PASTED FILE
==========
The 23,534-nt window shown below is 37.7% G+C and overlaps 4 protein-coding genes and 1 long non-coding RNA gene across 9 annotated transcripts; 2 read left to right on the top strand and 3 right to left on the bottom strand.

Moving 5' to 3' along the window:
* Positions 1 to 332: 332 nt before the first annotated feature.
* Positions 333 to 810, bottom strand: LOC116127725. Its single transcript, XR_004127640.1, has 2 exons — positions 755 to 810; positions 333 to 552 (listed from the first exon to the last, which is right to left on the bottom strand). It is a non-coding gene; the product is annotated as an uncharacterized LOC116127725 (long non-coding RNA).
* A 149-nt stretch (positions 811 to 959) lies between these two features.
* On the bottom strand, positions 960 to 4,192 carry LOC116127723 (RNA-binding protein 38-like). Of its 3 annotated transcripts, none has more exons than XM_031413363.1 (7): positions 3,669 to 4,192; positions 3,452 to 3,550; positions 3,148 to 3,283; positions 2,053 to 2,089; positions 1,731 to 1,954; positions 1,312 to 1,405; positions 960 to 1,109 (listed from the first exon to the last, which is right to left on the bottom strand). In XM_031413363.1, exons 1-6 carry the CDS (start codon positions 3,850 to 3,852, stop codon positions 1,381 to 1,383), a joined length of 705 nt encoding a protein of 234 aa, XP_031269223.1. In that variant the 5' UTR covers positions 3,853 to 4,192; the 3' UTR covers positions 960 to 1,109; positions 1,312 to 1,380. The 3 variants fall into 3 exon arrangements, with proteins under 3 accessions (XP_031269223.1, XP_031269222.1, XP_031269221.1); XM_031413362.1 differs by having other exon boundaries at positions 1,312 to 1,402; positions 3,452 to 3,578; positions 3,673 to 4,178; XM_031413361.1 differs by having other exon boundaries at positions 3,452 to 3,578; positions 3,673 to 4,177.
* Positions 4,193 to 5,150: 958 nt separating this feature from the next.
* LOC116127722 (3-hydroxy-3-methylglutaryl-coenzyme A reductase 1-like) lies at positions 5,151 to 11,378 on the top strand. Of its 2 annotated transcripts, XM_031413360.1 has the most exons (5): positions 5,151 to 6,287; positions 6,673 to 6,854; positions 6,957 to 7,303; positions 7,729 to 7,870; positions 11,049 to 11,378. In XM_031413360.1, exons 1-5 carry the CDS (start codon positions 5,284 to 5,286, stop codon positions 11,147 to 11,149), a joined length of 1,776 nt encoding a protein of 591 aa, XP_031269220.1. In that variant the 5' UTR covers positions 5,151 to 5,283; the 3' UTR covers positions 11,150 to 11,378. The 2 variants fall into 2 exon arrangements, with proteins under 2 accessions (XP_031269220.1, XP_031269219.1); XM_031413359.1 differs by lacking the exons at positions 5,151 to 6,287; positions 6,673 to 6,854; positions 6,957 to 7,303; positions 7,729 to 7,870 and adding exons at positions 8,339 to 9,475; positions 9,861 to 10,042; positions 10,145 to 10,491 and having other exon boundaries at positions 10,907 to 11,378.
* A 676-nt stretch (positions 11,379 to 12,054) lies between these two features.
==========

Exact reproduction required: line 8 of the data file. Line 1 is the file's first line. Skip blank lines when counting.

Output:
* LOC116127722 (3-hydroxy-3-methylglutaryl-coenzyme A reductase 1-like) lies at positions 5,151 to 11,378 on the top strand. Of its 2 annotated transcripts, XM_031413360.1 has the most exons (5): positions 5,151 to 6,287; positions 6,673 to 6,854; positions 6,957 to 7,303; positions 7,729 to 7,870; positions 11,049 to 11,378. In XM_031413360.1, exons 1-5 carry the CDS (start codon positions 5,284 to 5,286, stop codon positions 11,147 to 11,149), a joined length of 1,776 nt encoding a protein of 591 aa, XP_031269220.1. In that variant the 5' UTR covers positions 5,151 to 5,283; the 3' UTR covers positions 11,150 to 11,378. The 2 variants fall into 2 exon arrangements, with proteins under 2 accessions (XP_031269220.1, XP_031269219.1); XM_031413359.1 differs by lacking the exons at positions 5,151 to 6,287; positions 6,673 to 6,854; positions 6,957 to 7,303; positions 7,729 to 7,870 and adding exons at positions 8,339 to 9,475; positions 9,861 to 10,042; positions 10,145 to 10,491 and having other exon boundaries at positions 10,907 to 11,378.